The day before yesterday there was a discussion on the tweeter that started by @mathematicsprof - one of the leaders of the tweeter math community.
While I knew what @mathematicsprof had in mind, I could not agree wholeheartedly. The manner in which mathematicians interact very much depends on the audience, subject, style, temperament, and, probably, other parameters.
For example, Benoit Mandelbrot - the father of fractals - was interested in approaching and communicating mathematics visually while his uncle - Szolem Mandelbrojt - preferred working in a formal manner. He's been quoted to the effect that he was quite satisfied that his works were being of interest to, and read by, at most two dozen of colleagues. For a time, Szolem Mandelbrojt was very active in the Bourbaki group, dropping out later on in part because of their adherence to stringent formalism.
The tweeter discussion was joined by monsoon0 who appeared to concur with @mathematicsprof:
Many a mathematician served a butt of mathematical jokes. There are even published collections of anecdotes concerning mathematical people. I especially love Howard Eves' In Mathematical Circles and Steven Krantz's Mathematical Apocrypha.
My entry into the discussion was
With this question I wanted to kill two birds at once. Firstly, if mathematicians are indeed looking for shorter proofs, those that have been already published need not be quite short. Secondly, if mathematicians are indeed looking for shorter proofs, shorter proofs is what they would prefer if they had a choice. That is to say, @mathematicsprof was right, but there are caveats.
There are also extreme cases of mathematical work where the goals defeat brevity in a fundamental way. It took Bertrand Russell and his coauthor Alfred North Whitehead 362 pages in their Principia Mathematica to prove that .
Of course there may be a chance that they were as cryptic as humanly possible.
The very next day I received a book for review: Invisible in the Storm by Ian Roulstone and John Norbury, with the corroborating subtitle The Role of Mathematics in Understanding Weather.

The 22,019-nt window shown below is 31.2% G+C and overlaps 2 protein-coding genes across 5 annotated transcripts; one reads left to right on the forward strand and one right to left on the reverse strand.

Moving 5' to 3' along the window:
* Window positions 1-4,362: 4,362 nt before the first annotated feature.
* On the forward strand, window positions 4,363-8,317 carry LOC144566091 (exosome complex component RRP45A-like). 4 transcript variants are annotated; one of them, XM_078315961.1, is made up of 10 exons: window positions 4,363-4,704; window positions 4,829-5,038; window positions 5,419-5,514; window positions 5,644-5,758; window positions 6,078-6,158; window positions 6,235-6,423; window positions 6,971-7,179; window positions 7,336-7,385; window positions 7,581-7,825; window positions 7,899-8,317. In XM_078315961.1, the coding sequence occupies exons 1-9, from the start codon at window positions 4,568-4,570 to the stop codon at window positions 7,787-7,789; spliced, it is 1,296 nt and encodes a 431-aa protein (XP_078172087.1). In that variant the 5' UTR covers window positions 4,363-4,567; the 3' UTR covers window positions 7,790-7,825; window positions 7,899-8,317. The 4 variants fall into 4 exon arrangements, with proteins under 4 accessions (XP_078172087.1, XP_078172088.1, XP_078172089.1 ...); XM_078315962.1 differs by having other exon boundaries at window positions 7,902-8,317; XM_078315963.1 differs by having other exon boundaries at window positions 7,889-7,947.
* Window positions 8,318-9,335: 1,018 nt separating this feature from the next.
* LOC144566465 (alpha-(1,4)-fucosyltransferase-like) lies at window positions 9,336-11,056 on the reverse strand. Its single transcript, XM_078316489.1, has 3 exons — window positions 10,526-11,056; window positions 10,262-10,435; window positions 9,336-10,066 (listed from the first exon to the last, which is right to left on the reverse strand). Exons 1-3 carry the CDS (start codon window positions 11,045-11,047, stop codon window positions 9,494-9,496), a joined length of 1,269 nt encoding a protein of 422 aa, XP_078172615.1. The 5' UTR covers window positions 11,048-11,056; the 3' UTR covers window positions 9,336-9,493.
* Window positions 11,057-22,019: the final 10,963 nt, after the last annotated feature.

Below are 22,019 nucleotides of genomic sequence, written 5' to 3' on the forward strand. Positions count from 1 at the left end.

The little I know about meteorology is that forecasting is an extremely difficult and computationally intensive task that involves enormous amounts of data and nonlinear multidimensional differential equations. The difficulty of forecasting is epitomized by the Butterfly Effect discovered by an American mathematician and meteorologist Edward Lorenz in 1963. (Roughly speaking, hurricane formation somewhere close to, say, Japan, may be contingent on a lone butterfly flapping wings somewhere in Brasil.)
I am writing this after a very short period of browsing. The authors have an admirably lucid style; I'll be spending more time with the book over the weekend and my feeling is that it's going to be an enjoyable experience.
I realize that the book was shipped some time before the tweeter discussion has started; still, the thought that there might be a relation to the butterfly effect crossed my mind. On opening the book I almost immediately noticed a cartoon that did not directly invoke any connection to weather prediction:
The previous page and a special insert provided details on work and life of the American meteorologist Jule Gregory Charney (1917-1981), while the caption read:
It was a kind of a note to go along with @monsoon0's tweet. Mathematicians are very different, even in their idiosyncrasies. Politicians, on the other hand, seem to more universally fall into the pattern of speech alluded to by @mathematicsprof. I yet to find an example that could even remotely compare to Julius Caesar's, "Veni, vidi, vici" or match the terseness of another popular Latin,